Bribing the owners of the SBTs

Owners of the SBTs could be bribed by various parties in order to influence their voting or to exploit their other SBTs.

In the research paper, writers mention these ways of exploits mitigations:

  1. “The ecosystem of SBTs could bootstrap of”thick” community channels , where SBTs signal authentic off-chain community membership with strong social bonds and repeat interactions. This would make it easier for communities to alter and revoke SBTs of impersonators and bots. Such thick channels—which we often and in churches, workplaces, schools, meet-up groups, and organizations in civil society—would provide a more sybil-resistant social substrate to police gaming (e.g., through bots, bribes, impersonation) in more “thin” social channels.
  2. Nested communities could require SBTs to force context on potential collusion vectors “just below” them . For example, if a state were holding a funding round or vote, the state might require every participating citizen to also hold an SBT of a defined county and municipality.
  3. The openness and cryptographic provability of the SBT ecosystem could itself be used to actively detect collusive patterns and penalize inauthentic behavior —perhaps discounting the voting power of collusive Souls, or obliging Souls to accept SBTs representing negative attestations.
  4. ZK technology (eg. MACI ) could cryptographically prevent some attestations made by a Soul from being provable.
  5. Encouraging of whistleblowers
  6. Mechanisms from peer-prediction theory
  7. Correlation scores that focus on correlations where there is a large incentive to be honest if a group of Souls share a common interest.” - E. Glen Weyl, Puja Ohlhaver, Vitalik Buterin. ‘Decentralized Society: Finding Web3’s Soul by E. Glen Weyl, Puja Ohlhaver, Vitalik Buterin :: SSRN’4

Legacy systems

Current identity systems tend to concentrate power on the issuer of identity proofs. If we look at the government IDs, for example, the user doesn’t own their identity. Government can track users’ movement (passports), revoke licenses (driving licenses), and put an “expiration date” on your ID card. In Web3 idendity is often handled by identity protocols like: Litentry, ORE network and IDX. When it comes to identity, SBTs and their DeSoc property could, in theory, replace the existing legacy system. However, changes in ID systems usually take a very long time.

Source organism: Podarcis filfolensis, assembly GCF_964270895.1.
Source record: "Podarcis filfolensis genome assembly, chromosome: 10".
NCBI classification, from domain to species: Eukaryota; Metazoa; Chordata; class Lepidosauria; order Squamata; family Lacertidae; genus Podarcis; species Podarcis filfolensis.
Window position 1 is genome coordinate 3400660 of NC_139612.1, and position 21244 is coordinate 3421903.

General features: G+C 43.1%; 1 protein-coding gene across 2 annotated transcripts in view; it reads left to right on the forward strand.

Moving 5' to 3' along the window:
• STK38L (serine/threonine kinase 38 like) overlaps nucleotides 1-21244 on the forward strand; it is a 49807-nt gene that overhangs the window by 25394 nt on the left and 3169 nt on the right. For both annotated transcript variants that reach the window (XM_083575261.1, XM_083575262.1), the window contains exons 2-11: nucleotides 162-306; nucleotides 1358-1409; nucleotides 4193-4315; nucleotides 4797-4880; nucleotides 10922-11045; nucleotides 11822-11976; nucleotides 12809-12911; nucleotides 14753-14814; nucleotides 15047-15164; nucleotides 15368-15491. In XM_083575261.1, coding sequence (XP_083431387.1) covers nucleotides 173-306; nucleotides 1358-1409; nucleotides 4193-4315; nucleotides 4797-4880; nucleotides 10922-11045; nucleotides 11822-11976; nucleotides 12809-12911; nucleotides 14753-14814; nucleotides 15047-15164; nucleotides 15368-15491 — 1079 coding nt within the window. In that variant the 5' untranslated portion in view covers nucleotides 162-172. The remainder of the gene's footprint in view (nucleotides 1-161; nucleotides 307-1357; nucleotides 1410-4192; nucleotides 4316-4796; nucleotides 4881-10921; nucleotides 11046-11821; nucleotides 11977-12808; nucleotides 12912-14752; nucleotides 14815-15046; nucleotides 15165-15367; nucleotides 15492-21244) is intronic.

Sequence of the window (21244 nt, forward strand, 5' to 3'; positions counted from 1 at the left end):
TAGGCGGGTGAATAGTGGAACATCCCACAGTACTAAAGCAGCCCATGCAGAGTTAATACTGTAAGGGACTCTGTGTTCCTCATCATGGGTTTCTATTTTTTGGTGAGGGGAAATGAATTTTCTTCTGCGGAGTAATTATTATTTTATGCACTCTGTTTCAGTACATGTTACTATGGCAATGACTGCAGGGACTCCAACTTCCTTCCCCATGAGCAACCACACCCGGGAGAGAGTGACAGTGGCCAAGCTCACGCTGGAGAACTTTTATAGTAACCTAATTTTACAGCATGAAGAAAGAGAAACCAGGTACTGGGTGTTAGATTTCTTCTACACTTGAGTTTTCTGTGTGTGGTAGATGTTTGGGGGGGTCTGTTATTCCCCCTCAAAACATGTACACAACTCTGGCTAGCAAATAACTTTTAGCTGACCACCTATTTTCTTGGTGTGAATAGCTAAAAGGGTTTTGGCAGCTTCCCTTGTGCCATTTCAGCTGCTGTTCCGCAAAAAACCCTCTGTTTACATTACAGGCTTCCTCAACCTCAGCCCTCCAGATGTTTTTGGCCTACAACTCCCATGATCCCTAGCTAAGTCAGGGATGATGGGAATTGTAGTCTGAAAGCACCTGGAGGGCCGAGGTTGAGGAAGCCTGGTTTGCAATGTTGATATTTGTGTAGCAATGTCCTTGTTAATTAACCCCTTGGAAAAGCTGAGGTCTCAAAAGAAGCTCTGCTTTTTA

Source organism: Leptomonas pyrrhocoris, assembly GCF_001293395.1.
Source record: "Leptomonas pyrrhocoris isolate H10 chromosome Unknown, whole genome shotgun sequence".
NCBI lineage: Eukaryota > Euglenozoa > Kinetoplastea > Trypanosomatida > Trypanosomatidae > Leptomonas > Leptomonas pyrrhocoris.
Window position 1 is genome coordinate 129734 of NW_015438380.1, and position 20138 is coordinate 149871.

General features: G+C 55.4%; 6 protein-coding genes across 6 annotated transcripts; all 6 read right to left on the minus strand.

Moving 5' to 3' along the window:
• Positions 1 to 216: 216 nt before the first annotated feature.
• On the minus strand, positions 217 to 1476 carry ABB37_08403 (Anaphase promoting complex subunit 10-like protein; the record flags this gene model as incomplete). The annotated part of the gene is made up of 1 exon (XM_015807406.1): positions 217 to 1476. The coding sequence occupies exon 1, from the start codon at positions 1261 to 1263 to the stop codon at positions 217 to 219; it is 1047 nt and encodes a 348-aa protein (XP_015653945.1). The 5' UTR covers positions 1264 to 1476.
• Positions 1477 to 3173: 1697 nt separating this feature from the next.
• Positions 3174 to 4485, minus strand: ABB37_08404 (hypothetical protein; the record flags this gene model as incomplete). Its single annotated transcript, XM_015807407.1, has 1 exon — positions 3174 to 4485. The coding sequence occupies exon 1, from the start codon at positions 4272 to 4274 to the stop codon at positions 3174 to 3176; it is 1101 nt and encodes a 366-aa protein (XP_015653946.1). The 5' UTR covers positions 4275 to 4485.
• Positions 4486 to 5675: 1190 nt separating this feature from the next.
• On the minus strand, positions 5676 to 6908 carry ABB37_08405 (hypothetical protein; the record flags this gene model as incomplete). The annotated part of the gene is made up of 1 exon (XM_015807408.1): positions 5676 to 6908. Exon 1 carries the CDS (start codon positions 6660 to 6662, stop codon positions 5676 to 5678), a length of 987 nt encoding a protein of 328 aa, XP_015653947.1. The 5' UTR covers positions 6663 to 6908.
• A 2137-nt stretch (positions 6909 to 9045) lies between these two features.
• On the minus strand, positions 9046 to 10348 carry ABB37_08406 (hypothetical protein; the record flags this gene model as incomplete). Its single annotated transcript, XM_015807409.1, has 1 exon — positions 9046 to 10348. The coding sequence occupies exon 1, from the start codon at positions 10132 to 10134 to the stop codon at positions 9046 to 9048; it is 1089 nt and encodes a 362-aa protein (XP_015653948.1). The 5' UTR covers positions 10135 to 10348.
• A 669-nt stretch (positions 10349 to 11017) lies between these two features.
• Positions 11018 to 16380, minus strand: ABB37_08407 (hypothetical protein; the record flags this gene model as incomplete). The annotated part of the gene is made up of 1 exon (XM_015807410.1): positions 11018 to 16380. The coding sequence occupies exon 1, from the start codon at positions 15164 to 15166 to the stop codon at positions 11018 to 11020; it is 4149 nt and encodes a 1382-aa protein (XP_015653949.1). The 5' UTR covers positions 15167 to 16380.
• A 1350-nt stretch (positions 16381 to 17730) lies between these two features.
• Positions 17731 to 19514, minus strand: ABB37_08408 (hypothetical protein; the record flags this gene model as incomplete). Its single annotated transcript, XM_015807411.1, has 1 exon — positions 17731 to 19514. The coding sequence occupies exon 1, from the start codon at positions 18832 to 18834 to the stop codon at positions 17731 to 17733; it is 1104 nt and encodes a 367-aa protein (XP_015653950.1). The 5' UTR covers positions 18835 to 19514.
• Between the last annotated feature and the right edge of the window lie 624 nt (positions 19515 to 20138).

Cold start challenge

The research paper asks a question: What comes first SBTs or social recovery?

When it comes to SBTs currently revokable tokens could be created and minted to wallets. They are referred to as “Proto SBTs”, allthough they are not as practical as SBTs proposed they could be a step in the right direction.

Community recovery wallets like Argent and Loopring also show that social recovery wallets can work in practice.

soc rec wallets

Picture 3: Social recovery wallets explained

“Norms can also shepherd Souls into existence. As we rethink tokens and wallets, we can also reframe how we think about certain classes of NFTs and tokens that are intended to signal membership. In particular, we can introduce a norm of not transferring NFTs and POAPs issued by reputable institutions that reflect attendance to a conference, work experience, or education credentials. Such transfers of membership tokens—if traded for value—could diminish the reputation of a wallet and perhaps discourage issuers from further issuing membership or POAP tokens to that wallet.” - E. Glen Weyl, Puja Ohlhaver, Vitalik Buterin


When the paper came out on May 11th 2022, it didn’t gain mainstream attention initially. Around 20th of May the paper and the ideas in it caught the attention of media outside Web3 space with magazines like Fortune covering the ideas presented.

In an interview held by Jason Levin with E. Glen Weyl , the author predicted that that SBTs will be available for early uses by the end of 2022 and that the 2024 up cycle will focus on SBTs.

Overall response to the paper was very positive all across the board and many potential use cases are discussed.


As presented above, Souls and SBTs and their potential implementation have many obstacles in front of them. Problems like privacy, bribing users, and cold-start challenges are not the small ones to get a grip on. Souls and community recovery system would also require efficient and secure off-chain communication channels.

When it comes to privacy, zero-knowledge proofs are a great possible solution to this problem. Other problems presented will be hard to solve.

Regarding Web3 and its mass adoption and its principles, SBTs (Soulbound tokens) seem like the next logical step. There are various potential use-cases for them, and if the initial hurdles presented in this research and the research paper of the authors are to be overcome, it is more than likely that SBTs will start a “new chapter” in Web3 and onboard new users.

If the potential use-cases are satisfied, SBTs have the potential to change society as we know it. All beginnings are rough, right?